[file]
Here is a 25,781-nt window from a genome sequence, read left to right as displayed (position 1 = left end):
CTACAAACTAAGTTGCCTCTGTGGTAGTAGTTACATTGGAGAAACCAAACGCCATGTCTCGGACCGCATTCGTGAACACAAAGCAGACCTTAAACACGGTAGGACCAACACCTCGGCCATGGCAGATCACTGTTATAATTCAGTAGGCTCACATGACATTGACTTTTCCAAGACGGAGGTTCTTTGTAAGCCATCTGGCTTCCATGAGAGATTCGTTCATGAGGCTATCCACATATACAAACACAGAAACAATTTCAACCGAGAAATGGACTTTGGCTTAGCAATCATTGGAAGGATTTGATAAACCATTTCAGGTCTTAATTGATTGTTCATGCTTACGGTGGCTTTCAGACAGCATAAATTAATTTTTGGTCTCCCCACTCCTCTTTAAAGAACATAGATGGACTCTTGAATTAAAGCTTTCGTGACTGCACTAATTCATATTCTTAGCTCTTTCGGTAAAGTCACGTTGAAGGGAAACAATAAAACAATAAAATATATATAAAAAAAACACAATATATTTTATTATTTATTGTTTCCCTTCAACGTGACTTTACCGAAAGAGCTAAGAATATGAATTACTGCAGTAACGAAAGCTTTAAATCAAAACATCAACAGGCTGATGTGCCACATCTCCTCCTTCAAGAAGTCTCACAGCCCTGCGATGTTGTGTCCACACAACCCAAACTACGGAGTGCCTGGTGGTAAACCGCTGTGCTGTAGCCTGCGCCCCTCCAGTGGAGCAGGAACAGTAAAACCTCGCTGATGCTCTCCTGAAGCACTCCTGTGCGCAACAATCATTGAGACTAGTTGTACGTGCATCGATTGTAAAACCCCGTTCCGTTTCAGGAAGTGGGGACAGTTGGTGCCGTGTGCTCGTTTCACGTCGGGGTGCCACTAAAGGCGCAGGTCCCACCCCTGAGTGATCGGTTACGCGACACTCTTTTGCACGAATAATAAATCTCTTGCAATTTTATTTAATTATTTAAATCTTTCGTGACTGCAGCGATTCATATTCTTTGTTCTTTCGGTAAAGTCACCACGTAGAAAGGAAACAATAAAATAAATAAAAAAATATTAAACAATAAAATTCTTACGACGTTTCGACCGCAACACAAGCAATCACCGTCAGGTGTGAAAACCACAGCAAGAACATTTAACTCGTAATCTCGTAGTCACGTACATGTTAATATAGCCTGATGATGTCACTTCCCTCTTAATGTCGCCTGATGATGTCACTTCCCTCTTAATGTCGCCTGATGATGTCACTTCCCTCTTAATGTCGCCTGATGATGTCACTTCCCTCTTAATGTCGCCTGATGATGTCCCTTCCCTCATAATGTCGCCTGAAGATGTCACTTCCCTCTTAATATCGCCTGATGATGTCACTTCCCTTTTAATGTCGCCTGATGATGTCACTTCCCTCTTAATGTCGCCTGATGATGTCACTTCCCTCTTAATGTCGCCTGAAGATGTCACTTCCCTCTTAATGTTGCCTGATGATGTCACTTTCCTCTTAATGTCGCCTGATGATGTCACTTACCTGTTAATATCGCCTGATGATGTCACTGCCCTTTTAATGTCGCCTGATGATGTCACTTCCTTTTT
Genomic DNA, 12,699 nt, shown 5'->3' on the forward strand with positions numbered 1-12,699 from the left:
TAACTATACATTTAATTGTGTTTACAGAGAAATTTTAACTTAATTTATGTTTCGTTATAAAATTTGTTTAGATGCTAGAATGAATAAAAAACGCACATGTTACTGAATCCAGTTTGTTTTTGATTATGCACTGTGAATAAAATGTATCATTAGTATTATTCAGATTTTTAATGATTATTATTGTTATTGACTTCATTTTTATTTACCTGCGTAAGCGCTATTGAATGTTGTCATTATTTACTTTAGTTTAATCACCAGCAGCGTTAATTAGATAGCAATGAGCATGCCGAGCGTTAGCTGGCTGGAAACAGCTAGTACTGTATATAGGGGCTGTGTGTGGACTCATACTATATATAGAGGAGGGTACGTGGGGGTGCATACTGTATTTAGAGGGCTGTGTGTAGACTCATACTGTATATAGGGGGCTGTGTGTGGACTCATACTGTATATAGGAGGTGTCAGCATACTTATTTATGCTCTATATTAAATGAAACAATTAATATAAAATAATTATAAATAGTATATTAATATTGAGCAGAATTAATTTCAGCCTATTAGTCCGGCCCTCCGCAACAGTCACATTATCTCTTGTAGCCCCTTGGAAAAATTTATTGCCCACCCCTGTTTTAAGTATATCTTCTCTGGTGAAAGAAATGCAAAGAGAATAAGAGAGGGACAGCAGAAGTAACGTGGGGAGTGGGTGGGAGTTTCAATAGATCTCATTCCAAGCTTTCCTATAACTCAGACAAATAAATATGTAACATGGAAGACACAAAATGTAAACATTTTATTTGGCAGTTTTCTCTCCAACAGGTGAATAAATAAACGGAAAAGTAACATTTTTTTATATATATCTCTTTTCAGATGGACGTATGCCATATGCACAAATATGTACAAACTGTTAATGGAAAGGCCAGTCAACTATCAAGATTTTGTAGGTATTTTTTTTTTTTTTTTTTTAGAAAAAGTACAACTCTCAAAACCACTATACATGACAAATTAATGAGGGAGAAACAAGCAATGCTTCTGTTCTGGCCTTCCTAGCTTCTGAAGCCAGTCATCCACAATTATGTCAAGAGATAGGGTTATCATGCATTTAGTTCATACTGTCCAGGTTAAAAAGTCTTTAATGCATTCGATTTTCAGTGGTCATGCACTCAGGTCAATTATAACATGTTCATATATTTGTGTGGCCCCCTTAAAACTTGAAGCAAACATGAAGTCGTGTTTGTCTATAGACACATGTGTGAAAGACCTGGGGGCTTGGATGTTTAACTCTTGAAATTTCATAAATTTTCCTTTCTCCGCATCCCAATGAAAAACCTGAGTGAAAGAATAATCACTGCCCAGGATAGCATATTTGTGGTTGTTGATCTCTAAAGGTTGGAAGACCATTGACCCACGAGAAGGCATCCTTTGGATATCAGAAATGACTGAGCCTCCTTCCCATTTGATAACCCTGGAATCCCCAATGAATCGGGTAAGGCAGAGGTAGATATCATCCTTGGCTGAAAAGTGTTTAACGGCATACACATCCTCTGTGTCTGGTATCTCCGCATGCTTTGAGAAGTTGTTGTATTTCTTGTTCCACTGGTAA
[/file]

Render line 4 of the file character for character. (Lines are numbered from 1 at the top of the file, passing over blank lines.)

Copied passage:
TAACTATACATTTAATTGTGTTTACAGAGAAATTTTAACTTAATTTATGTTTCGTTATAAAATTTGTTTAGATGCTAGAATGAATAAAAAACGCACATGTTACTGAATCCAGTTTGTTTTTGATTATGCACTGTGAATAAAATGTATCATTAGTATTATTCAGATTTTTAATGATTATTATTGTTATTGACTTCATTTTTATTTACCTGCGTAAGCGCTATTGAATGTTGTCATTATTTACTTTAGTTTAATCACCAGCAGCGTTAATTAGATAGCAATGAGCATGCCGAGCGTTAGCTGGCTGGAAACAGCTAGTACTGTATATAGGGGCTGTGTGTGGACTCATACTATATATAGAGGAGGGTACGTGGGGGTGCATACTGTATTTAGAGGGCTGTGTGTAGACTCATACTGTATATAGGGGGCTGTGTGTGGACTCATACTGTATATAGGAGGTGTCAGCATACTTATTTATGCTCTATATTAAATGAAACAATTAATATAAAATAATTATAAATAGTATATTAATATTGAGCAGAATTAATTTCAGCCTATTAGTCCGGCCCTCCGCAACAGTCACATTATCTCTTGTAGCCCCTTGGAAAAATTTATTGCCCACCCCTGTTTTAAGTATATCTTCTCTGGTGAAAGAAATGCAAAGAGAATAAGAGAGGGACAGCAGAAGTAACGTGGGGAGTGGGTGGGAGTTTCAATAGATCTCATTCCAAGCTTTCCTATAACTCAGACAAATAAATATGTAACATGGAAGACACAAAATGTAAACATTTTATTTGGCAGTTTTCTCTCCAACAGGTGAATAAATAAACGGAAAAGTAACATTTTTTTATATATATCTCTTTTCAGATGGACGTATGCCATATGCACAAATATGTACAAACTGTTAATGGAAAGGCCAGTCAACTATCAAGATTTTGTAGGTATTTTTTTTTTTTTTTTTTTAGAAAAAGTACAACTCTCAAAACCACTATACATGACAAATTAATGAGGGAGAAACAAGCAATGCTTCTGTTCTGGCCTTCCTAGCTTCTGAAGCCAGTCATCCACAATTATGTCAAGAGATAGGGTTATCATGCATTTAGTTCATACTGTCCAGGTTAAAAAGTCTTTAATGCATTCGATTTTCAGTGGTCATGCACTCAGGTCAATTATAACATGTTCATATATTTGTGTGGCCCCCTTAAAACTTGAAGCAAACATGAAGTCGTGTTTGTCTATAGACACATGTGTGAAAGACCTGGGGGCTTGGATGTTTAACTCTTGAAATTTCATAAATTTTCCTTTCTCCGCATCCCAATGAAAAACCTGAGTGAAAGAATAATCACTGCCCAGGATAGCATATTTGTGGTTGTTGATCTCTAAAGGTTGGAAGACCATTGACCCACGAGAAGGCATCCTTTGGATATCAGAAATGACTGAGCCTCCTTCCCATTTGATAACCCTGGAATCCCCAATGAATCGGGTAAGGCAGAGGTAGATATCATCCTTGGCTGAAAAGTGTTTAACGGCATACACATCCTCTGTGTCTGGTATCTCCGCATGCTTTGAGAAGTTGTTGTATTTCTTGTTCCACTGGTAA